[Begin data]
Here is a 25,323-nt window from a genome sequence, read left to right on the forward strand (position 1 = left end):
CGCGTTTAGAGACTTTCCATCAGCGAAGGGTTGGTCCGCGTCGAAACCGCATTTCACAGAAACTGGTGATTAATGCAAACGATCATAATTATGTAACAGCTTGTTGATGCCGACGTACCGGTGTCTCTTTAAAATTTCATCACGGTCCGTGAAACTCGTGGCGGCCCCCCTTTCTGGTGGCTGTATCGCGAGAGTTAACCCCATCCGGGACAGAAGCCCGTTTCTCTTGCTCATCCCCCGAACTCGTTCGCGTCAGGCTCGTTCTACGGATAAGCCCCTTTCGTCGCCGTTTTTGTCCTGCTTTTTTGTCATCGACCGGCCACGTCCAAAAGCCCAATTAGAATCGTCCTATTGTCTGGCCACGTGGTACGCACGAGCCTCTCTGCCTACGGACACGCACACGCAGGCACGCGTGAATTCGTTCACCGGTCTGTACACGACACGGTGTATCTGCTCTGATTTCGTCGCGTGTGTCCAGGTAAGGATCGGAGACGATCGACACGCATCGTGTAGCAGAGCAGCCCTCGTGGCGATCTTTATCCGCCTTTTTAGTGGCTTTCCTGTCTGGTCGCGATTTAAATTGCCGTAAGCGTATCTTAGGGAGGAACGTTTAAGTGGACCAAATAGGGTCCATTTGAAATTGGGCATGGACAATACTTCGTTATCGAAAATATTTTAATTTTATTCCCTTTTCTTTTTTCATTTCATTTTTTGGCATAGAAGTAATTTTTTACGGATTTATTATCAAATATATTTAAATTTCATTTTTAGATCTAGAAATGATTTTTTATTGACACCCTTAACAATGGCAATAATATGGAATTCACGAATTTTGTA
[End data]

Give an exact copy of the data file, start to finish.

Here is a 25,323-nt window from a genome sequence, read left to right on the forward strand (position 1 = left end):
CGCGTTTAGAGACTTTCCATCAGCGAAGGGTTGGTCCGCGTCGAAACCGCATTTCACAGAAACTGGTGATTAATGCAAACGATCATAATTATGTAACAGCTTGTTGATGCCGACGTACCGGTGTCTCTTTAAAATTTCATCACGGTCCGTGAAACTCGTGGCGGCCCCCCTTTCTGGTGGCTGTATCGCGAGAGTTAACCCCATCCGGGACAGAAGCCCGTTTCTCTTGCTCATCCCCCGAACTCGTTCGCGTCAGGCTCGTTCTACGGATAAGCCCCTTTCGTCGCCGTTTTTGTCCTGCTTTTTTGTCATCGACCGGCCACGTCCAAAAGCCCAATTAGAATCGTCCTATTGTCTGGCCACGTGGTACGCACGAGCCTCTCTGCCTACGGACACGCACACGCAGGCACGCGTGAATTCGTTCACCGGTCTGTACACGACACGGTGTATCTGCTCTGATTTCGTCGCGTGTGTCCAGGTAAGGATCGGAGACGATCGACACGCATCGTGTAGCAGAGCAGCCCTCGTGGCGATCTTTATCCGCCTTTTTAGTGGCTTTCCTGTCTGGTCGCGATTTAAATTGCCGTAAGCGTATCTTAGGGAGGAACGTTTAAGTGGACCAAATAGGGTCCATTTGAAATTGGGCATGGACAATACTTCGTTATCGAAAATATTTTAATTTTATTCCCTTTTCTTTTTTCATTTCATTTTTTGGCATAGAAGTAATTTTTTACGGATTTATTATCAAATATATTTAAATTTCATTTTTAGATCTAGAAATGATTTTTTATTGACACCCTTAACAATGGCAATAATATGGAATTCACGAATTTTGTA